Policies were changed to encourage community placements and modify services in order to reduce overhead. This was not a proposal to close Regional Treatment Centers (RTCs), but rather to use current law and funding opportunities to further facilitate a natural evolution that would improve supports and care closer to home. Among the strategies is one to blend SOS staff and other resources into community-based systems to expand capacity, utilize staff expertise and strengthen linkage with the broader MH system. DHS must present a specific plan to the Legislature prior to closing an RTC and ensure that there is no overall decrease in services. DHS and unions must abide by the collective bargaining agreements and the 1989 Negotiated Agreement.

Commitment Act Amendments

A person voluntarily participating in treatment is not subject to civil commitment. However, a judge may commit a person who is voluntarily participating in treatment if clinical evidence shows that (s)he is unlikely to continue treatment without commitment. Other changes give nurses more authority to authorize 72-hour holds.

Adult Rehabilitative Mental Heath Services (ARMHS)

Changes to current MA coverage for ARMHS include redefining MH professionals to include unlicensed individuals who are certified as rehab counselors or a psychosocial rehab practitioners, if they have a master’s degree in a related field and 4,000 hours of supervised MH experience. Provider recertification is every three years versus two. Also, a diagnostic assessment completed within the past three years preceding admission is acceptable.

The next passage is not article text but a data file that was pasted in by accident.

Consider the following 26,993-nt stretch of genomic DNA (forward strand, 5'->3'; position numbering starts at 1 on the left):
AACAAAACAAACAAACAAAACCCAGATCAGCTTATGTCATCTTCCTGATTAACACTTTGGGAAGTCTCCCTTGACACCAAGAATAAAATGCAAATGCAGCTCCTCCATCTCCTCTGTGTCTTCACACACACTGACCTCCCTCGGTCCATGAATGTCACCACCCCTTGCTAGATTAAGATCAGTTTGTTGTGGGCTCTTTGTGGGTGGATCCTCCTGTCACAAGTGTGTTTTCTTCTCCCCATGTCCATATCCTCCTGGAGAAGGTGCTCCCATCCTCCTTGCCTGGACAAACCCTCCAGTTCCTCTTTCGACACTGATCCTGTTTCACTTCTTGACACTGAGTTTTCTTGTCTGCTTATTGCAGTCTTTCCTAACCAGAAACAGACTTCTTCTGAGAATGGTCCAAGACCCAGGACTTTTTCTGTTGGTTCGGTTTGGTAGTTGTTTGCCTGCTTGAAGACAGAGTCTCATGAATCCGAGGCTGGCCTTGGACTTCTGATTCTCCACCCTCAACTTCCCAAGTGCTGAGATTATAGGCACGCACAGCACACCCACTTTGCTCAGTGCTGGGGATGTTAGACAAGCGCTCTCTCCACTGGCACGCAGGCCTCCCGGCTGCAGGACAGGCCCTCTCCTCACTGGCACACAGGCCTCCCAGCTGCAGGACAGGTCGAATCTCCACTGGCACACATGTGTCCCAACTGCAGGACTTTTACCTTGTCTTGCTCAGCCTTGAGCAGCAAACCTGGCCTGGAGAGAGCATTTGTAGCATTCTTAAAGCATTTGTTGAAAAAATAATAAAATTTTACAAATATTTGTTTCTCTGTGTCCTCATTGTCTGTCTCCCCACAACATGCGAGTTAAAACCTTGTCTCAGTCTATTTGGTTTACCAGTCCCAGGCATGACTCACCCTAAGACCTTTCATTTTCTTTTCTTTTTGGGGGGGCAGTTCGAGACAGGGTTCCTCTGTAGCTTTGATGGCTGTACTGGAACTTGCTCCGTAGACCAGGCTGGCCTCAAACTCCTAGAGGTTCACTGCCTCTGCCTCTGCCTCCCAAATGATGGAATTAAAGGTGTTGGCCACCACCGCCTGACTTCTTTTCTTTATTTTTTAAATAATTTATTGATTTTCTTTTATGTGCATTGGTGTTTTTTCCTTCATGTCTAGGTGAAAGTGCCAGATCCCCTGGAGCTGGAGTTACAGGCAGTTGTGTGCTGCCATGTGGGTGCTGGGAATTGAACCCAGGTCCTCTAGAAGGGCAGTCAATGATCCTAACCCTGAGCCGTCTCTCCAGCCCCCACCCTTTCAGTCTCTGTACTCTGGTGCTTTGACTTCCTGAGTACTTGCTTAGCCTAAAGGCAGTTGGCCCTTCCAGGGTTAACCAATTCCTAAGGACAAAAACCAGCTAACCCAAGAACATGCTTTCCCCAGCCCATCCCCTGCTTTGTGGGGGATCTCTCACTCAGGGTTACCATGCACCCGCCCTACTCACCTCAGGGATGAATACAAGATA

Corrections and Offenders with MI

Alternative placements and treatment in the community can be provided for convicted offenders with MI who are being considered for a prison sentence. Courts can decide to use this option if consistent with public safety and individual needs.

Suicide Prevention Grants

Out of a $1.1 million budget, the suicide prevention grant to community organizations was cut by $123,000/year.

Supported Housing and Managed Care Pilot Project

An additional $500,000 per year will offset other loses for projects that provide integrated, intensive and individualized case management services, employment services, health care, rent subsidies/housing assistance and supportive services to homeless families and individuals.

Commercial Health Insurance

If a state regulated health plan intends to discontinue coverage due to a child’s age, it will be obligated to inform the family that they must provide continuing family coverage for the dependent child after the child becomes an adult, if (s)he is incapable of self-sustaining employment because of a mental illness/disorder.

Chemical Dependency Grants and Rates

The Chemical Dependency Consolidated Fund, Tier III, was eliminated for persons with limited income and assets greater than the MA eligibility limits. Reimbursement rates were decreased 1 percent.

Crisis Services for Children with EBD

School districts are required to improve how they respond to crises with children with EBD (emotional behavioral disorders), increase their graduation rate and learn about warning signs for MI.

For more information, visit: www.mn.nami.org.

  • Wash your hands! Hands that look can still have icky germs!
  • Work with your care provider to stay healthy. Protect yourself. Vaccines are your best protection against being sick.

You are not alone. Minnesota Autism Resource Portal.